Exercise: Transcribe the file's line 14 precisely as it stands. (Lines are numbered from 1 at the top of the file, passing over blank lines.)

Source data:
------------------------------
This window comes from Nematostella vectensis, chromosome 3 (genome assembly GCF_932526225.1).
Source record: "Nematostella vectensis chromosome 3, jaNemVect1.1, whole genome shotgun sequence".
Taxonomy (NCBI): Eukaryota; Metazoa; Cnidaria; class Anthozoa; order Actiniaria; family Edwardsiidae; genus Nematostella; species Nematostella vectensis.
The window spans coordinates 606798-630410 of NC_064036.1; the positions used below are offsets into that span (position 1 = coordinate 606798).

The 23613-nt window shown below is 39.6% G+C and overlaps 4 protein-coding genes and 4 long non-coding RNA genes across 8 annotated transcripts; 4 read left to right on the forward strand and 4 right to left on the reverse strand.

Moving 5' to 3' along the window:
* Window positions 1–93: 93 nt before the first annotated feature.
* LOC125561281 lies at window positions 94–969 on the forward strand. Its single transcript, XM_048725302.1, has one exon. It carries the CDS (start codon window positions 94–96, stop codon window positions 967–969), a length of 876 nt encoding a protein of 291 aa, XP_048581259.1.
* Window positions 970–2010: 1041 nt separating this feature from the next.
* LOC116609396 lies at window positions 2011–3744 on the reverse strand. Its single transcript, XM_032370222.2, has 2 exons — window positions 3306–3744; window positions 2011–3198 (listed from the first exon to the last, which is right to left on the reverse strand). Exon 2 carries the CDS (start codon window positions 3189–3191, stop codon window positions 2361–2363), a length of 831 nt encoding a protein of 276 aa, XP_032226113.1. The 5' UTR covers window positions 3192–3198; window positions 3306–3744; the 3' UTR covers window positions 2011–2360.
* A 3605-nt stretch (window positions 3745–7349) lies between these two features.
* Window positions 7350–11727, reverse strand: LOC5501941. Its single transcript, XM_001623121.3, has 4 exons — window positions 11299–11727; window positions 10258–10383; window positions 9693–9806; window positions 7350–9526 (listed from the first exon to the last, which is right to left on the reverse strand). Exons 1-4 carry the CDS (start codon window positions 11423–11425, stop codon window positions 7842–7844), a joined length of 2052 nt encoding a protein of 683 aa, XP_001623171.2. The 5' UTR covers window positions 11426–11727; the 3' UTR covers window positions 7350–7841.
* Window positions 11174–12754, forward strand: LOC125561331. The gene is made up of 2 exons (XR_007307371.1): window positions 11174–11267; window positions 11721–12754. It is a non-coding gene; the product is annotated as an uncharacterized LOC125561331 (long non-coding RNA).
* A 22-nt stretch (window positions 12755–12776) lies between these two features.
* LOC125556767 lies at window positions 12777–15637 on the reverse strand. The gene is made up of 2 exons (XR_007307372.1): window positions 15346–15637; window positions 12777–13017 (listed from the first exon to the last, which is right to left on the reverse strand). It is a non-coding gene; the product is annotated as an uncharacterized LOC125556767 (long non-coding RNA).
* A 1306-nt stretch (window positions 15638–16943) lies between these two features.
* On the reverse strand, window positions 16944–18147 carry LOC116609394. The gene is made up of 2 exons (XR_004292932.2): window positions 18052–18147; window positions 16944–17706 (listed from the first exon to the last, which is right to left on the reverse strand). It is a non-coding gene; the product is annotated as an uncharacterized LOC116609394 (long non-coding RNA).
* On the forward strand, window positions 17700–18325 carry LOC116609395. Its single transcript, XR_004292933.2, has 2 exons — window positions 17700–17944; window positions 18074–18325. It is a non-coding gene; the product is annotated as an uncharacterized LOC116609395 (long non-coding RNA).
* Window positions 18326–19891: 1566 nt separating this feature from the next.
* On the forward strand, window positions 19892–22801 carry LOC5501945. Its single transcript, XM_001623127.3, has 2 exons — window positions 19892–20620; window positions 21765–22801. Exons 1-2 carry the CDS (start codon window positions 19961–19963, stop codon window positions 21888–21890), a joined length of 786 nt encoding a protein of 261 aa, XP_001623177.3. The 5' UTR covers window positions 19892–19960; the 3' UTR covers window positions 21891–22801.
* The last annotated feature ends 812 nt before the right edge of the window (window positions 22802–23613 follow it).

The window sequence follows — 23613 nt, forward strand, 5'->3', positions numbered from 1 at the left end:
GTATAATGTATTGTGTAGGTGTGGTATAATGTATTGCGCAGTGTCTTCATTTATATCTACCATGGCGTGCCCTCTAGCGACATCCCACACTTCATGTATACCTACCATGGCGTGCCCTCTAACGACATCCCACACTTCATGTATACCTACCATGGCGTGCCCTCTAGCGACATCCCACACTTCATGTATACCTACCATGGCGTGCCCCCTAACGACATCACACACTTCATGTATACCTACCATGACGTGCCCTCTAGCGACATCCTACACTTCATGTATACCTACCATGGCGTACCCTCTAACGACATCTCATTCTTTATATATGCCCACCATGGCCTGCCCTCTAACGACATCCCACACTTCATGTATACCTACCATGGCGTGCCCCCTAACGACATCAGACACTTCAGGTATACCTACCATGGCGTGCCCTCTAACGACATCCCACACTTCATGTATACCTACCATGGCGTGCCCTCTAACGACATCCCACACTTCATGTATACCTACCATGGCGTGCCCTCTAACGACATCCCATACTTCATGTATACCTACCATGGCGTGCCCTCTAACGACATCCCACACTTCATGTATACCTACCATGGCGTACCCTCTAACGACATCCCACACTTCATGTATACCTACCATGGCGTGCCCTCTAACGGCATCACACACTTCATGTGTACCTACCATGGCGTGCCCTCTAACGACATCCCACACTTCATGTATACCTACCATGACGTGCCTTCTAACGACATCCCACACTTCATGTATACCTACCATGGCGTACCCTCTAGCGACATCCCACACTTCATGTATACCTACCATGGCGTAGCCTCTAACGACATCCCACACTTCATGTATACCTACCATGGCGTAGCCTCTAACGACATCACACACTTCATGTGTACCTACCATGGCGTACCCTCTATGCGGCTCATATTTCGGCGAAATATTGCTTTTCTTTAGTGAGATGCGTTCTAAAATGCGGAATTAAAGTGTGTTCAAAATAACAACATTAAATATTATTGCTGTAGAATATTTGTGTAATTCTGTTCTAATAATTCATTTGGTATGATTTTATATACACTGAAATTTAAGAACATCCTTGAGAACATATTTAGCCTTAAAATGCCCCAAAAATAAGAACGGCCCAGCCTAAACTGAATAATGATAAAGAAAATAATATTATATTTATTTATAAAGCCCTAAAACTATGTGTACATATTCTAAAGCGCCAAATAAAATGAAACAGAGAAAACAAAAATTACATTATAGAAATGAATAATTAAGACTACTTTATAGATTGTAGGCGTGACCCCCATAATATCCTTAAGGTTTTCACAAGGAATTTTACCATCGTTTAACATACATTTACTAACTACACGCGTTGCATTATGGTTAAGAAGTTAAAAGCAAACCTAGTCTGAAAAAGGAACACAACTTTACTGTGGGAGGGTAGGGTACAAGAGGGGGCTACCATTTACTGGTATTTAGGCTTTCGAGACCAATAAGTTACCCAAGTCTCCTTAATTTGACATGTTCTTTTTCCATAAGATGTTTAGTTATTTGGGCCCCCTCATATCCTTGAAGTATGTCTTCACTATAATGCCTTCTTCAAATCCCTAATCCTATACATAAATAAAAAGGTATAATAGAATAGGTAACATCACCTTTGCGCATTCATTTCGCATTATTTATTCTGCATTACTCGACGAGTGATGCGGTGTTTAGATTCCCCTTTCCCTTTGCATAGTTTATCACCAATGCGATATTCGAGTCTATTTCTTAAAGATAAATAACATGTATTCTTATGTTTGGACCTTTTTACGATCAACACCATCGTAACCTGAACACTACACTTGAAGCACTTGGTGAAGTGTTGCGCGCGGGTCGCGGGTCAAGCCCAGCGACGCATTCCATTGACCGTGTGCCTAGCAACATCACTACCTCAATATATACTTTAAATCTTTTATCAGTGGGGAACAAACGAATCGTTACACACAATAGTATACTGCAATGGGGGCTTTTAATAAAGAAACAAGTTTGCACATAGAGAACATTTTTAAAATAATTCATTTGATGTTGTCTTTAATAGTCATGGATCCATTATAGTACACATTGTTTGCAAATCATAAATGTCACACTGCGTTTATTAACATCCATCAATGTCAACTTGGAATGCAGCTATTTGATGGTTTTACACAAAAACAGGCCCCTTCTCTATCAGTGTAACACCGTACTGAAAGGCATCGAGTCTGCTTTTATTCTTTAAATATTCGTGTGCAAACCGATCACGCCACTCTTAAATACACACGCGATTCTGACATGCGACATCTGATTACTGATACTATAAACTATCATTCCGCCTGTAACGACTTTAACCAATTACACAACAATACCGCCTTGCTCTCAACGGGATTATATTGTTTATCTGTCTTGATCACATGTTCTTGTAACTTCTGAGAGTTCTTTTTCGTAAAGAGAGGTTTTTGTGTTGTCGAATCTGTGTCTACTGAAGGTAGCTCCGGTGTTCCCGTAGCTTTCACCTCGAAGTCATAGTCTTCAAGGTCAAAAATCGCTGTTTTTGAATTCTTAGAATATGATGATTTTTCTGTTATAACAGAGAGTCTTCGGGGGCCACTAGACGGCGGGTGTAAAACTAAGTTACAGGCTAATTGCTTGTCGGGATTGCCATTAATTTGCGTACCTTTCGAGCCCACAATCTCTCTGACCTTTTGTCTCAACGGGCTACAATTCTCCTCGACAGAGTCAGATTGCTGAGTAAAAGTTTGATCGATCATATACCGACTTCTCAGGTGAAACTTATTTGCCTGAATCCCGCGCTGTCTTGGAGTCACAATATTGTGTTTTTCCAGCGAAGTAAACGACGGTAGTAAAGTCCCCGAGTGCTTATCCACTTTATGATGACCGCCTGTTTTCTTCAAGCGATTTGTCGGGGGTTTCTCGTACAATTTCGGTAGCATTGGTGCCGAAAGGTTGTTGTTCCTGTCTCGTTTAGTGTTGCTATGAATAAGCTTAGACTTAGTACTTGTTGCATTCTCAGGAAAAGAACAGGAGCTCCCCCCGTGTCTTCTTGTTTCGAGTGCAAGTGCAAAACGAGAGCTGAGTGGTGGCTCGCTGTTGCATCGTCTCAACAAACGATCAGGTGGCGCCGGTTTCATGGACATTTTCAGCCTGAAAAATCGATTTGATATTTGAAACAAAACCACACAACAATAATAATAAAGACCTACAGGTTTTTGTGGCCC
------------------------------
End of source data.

* A 22-nt stretch (window positions 12755–12776) lies between these two features.